In 1965, the second phase of the Rome, New York, urban renewal project was begun, encompassing 12 city blocks in downtown Rome (figs. 1, 2). One of these blocks was traditionally held to be the site of Fort Stanwix, 1758-1781. The land was purchased and cleared by the city of Rome and donated to the Federal Government. The National Park Service prepared a master plan for the development of the site as a national monument.
Buildings were scattered over the 12-block area, and it was feared that most of the fort had been destroyed by foundations and utility lines. However, excavations by Col. J. Duncan Campbell for the Rome Urban Renewal Agency in 1965 indicated that substantial parts of the fort's foundations were intact, although buried under 2 feet of topsoil (Campbell, 1965).
This report describes the archeological remains of Fort Stanwix and presents only a synopsis of the post-1781 components of the site. It is hoped that further information on these later components will be made available in future reports.
Fort Stanwix played a key role in the American Revolution, serving as a plug to one of the two main invasion routes between Canada and the American Colonies. For this reason, it was determined that the fort should be a focal point of interest during the bicentennial observance of the American Revolution. A historical report for the National Park Service by John Luzader (1969) draws together references to Fort Stanwix, its role in the French and Indian War, the American Revolution and details of construction to be used in rebuilding the fort as much like the original as possible. The records were scanty and many details remained conjectural. Archeological investigations were required to establish the location of the fort, its configuration, the interior arrangement of buildings, and to describe the artifacts left by the occupants in an attempt to supplement historical data on garrison life.
The National Park Service began archeological investigations in July, 1970, under Dick Ping Hsu. The senior author joined the staff in September of that year. Because of a lack of time and a limit to the area available for excavation (the site was still inhabited) work during the first season was concentrated on locating the fort, and identifying key features to which 18th-century plans could be related. It was discovered that the fort was not quite in the traditional location but conformed very well, internally, to the 18th-century plans. In 1896, an engineer attempted to locate the fort and, while determining its approximate position, decided that it was trapezoidal in shape rather than square as shown on 18th-century plans (figs. 4, 5, 7). Our investigations demonstrate that the fort was square. The next two summers were spent excavating the structures inside the main fort and sampling other parts of the fortifications to determine their location and dimensions. It is estimated that 33 percent of the main fort was excavated, 15 percent of which had been disturbed in the 19th and 20th centuries. An estimated 13 percent more was disturbed in unexcavated areas.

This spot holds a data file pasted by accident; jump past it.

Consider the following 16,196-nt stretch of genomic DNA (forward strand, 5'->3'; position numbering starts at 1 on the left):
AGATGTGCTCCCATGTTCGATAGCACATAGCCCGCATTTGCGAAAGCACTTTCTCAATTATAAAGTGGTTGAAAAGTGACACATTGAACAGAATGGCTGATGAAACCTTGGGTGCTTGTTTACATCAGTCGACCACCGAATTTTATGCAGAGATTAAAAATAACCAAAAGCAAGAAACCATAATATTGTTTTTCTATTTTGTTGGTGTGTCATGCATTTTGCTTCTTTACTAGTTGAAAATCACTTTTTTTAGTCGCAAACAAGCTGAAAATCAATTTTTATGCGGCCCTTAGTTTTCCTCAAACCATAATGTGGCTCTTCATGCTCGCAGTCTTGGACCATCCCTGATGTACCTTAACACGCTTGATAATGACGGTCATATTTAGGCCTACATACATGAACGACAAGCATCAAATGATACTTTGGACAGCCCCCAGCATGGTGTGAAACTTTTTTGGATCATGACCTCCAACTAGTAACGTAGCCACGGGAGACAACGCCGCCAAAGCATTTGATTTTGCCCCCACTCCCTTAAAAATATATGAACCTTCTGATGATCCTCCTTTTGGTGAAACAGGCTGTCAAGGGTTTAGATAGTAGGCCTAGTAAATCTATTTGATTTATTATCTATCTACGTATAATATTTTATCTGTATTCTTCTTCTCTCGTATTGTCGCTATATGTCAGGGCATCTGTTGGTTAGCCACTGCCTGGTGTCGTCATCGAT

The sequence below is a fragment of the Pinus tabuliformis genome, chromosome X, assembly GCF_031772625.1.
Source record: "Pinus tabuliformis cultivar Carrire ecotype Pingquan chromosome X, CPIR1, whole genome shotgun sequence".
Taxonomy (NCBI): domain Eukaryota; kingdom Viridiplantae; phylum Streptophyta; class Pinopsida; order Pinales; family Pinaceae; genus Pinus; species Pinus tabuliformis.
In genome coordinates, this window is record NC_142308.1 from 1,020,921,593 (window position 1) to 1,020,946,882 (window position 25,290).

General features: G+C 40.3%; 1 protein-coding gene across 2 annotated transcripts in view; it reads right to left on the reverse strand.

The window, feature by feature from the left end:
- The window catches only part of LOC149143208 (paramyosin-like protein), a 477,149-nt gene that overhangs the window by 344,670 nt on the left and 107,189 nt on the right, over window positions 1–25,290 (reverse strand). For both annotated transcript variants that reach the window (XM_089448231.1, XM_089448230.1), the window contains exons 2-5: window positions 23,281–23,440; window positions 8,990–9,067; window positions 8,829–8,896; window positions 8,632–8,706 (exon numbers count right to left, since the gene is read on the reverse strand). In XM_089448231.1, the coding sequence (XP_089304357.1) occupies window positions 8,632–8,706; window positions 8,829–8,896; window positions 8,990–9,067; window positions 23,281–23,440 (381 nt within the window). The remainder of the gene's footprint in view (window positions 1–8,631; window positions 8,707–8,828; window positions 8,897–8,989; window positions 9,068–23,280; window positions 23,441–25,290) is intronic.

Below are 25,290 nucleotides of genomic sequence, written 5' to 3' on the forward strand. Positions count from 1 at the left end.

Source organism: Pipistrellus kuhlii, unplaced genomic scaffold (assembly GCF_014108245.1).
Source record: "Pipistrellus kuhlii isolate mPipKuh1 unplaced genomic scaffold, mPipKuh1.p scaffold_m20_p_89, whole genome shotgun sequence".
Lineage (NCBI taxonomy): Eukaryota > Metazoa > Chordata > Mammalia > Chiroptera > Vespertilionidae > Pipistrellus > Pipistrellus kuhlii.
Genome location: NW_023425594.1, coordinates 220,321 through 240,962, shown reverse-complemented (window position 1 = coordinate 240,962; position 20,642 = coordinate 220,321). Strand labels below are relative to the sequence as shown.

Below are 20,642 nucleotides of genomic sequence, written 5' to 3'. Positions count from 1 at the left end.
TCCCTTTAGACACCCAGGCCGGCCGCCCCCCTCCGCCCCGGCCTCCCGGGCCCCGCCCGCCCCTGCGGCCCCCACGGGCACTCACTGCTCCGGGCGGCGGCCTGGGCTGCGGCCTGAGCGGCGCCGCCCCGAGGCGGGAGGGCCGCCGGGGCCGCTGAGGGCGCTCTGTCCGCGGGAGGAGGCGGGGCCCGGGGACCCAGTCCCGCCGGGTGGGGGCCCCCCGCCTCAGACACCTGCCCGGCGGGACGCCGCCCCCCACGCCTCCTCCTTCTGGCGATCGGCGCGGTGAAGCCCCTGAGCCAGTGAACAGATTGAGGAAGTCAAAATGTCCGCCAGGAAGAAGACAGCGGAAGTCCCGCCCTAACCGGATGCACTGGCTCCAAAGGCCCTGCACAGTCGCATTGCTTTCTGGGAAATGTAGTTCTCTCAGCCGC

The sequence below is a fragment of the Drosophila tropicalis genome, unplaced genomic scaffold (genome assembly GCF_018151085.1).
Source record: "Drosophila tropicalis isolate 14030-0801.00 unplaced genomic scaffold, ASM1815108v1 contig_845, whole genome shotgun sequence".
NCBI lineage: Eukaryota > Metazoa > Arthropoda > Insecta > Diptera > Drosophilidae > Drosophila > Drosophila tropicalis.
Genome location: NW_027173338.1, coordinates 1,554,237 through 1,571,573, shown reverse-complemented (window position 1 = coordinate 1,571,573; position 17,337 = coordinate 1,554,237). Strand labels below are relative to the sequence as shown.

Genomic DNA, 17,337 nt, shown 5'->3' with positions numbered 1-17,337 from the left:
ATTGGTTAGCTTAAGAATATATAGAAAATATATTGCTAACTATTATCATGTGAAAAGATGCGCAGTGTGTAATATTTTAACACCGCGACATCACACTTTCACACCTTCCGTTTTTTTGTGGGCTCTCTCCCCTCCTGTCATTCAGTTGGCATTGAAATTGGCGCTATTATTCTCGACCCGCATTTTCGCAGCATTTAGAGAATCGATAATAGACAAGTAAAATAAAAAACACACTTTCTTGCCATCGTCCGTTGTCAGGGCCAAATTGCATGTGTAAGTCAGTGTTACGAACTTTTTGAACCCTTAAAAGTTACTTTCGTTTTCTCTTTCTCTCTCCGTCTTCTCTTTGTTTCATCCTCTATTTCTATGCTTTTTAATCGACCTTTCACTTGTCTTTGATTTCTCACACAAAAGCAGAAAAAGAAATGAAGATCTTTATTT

Five reference points were established in the fort area in lieu of a grid system, and all excavated features and many artifacts were mapped in relation to these stakes (fig. 10). Map tables were set up for each unit and all finds were recorded as they were uncovered. Units and sub-units were established as needed and were related to the structures found on the site. Small features, such as cellar holes or 19th-century privies were separately identified. A maximum of horizontal control was maintained, and material could be instantly identified in the laboratory as to the fort feature from which it came by the field catalog number. In the one instance where we imposed an arbitrary grid system over a structure we gained nothing in terms of increased horizontal control. It should be noted that this method can be used only in a situation where the site is highly structured and contemporary plans can be tied to the archeological work from the beginning of the excavation.
The natural stratigraphy of the site was used to maintain vertical control of the artifacts. With the exception of the ditch around the fort and pits dug into it, the stratigraphy consisted of three layers. The bottommost was a sterile, yellow-brown sandy gravel. Above this lay a thin sandy brown loam layer (Level II) containing fort debris. On top was a thick gray loam that contained 18th- to 20th-century artifacts (Level I). The entire deposit averaged about 2 feet in thickness.
The stratigraphy of the ditch surrounding the fort on three sides was more complex; essentially the same three layers were found, but instead of the brown sandy loam layer with fort debris, we encountered a dark gray loam lining the scarp, counterscarp and bottom of the ditch (Level XI). There were a series of 19th- and 20th-century strata (Levels I-X) as the ditch was filled to level the ground surface (fig. 32). The dark gray loam lining was thicker at the base of the scarp and counterscarp and was interpreted as the remains of a sod lining. In the bridge area the stratigraphy was more complex and Level XI was divisible into Levels XI-XV.
Most of the fort-related artifacts were found in cellar holes in the east and west barracks, pits in the casemates and garbage dumps on the east scarp and in the sally port communication. A few artifacts, such as gunflints, could be identified on morphological grounds as being fort-related regardless of the levels in which they were found.
Most sites of any size have sections that have been disturbed by later components and Fort Stanwix, in an urban setting, was no exception. The disturbance at the fort date back to the late 18th century. In 1807, Christian Schultz observed: